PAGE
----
Our classroom is a "living room" for children. Children choose their activities from open shelves with self correcting materials and work in distinct work areas - on tables or on rugs on the floor. Over a period of time children develop into a 'normalized community' working with high concentration and few interruptions. The classroom environment includes five distinct components discussed further below.
Our classroom also has an elliptical line on the floor. This can be used for individual activities but is also the place where the class meets as a whole. We usually have two class meetings each day. One will serve as an early morning meeting and precede a more individualized work period, and another will serve as our group time preceding the final activity. The group meetings are used for presentations of materials, discussions of particular topics, also music activities and games.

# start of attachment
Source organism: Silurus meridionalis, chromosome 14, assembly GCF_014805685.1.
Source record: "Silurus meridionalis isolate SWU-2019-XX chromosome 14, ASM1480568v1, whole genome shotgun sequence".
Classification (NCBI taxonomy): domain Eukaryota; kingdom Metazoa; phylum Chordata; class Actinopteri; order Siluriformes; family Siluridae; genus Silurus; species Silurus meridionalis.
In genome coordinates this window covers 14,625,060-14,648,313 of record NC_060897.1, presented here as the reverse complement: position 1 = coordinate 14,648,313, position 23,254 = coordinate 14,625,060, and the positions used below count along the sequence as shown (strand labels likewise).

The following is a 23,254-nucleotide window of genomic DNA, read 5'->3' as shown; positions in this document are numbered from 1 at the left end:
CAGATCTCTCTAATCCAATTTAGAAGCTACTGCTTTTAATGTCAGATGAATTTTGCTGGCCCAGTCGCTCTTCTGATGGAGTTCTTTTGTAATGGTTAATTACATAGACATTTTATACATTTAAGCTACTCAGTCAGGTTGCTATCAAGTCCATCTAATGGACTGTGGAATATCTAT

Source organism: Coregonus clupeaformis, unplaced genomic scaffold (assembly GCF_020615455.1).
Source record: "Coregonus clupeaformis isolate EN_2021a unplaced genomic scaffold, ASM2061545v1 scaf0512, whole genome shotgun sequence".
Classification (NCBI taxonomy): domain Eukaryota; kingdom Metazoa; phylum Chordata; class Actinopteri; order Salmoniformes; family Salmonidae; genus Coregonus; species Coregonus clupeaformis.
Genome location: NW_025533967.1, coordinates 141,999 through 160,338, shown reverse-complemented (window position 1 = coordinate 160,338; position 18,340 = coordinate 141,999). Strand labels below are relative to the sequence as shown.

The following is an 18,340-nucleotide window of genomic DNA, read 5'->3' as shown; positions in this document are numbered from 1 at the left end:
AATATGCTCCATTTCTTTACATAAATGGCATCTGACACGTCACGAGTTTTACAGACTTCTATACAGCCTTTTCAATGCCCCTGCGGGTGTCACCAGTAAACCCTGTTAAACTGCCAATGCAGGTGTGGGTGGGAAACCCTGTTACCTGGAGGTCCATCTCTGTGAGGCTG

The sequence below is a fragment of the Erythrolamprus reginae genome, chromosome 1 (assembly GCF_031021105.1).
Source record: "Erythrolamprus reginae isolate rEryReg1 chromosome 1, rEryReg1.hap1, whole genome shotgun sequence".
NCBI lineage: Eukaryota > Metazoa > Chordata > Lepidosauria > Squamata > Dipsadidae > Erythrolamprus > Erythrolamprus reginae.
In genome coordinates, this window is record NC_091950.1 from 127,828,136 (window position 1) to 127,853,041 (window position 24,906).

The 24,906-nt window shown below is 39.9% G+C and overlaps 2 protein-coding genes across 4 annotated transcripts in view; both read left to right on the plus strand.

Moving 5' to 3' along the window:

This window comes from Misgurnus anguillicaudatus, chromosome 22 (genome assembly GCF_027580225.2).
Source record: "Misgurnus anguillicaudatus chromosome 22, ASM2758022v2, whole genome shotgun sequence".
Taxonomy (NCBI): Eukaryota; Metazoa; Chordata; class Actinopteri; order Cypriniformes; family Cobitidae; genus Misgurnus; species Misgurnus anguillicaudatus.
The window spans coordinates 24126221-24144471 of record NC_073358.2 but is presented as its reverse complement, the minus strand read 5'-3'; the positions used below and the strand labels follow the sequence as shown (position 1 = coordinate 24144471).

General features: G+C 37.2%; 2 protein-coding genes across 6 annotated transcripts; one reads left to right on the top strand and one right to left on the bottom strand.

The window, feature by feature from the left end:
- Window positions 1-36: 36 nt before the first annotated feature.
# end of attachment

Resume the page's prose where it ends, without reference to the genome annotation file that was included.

The Learning Method
The Montessori learning environment is much different than the traditional model. Instead of information passing from the teacher to the student, the teacher is trained to put the child in touch with the environment, and help him/her learn to make intelligent choices. The teacher then protects the student's concentration from interruption. This fosters a love of lifetime learning in the student. Small groups of learning tend to form spontaneously, for example as the teacher works with a child or two with particular materials, others may ask to join in.
Keep in mind a triangle: the student, the teacher, and the environment. It is the role of the teacher to prepare, and continue to prepare, the environment, to link the child to it through well-thought-out introductions to books and materials, projects, and lessons, which nurture the child's exploration and creativity. Children thus taught often excel, and then they learn to find answers for themselves.
The Prepared Environment
Five distinct areas constitute our "prepared environment". These areas all help cultivate children's adaptation and ability to express and think with clarity: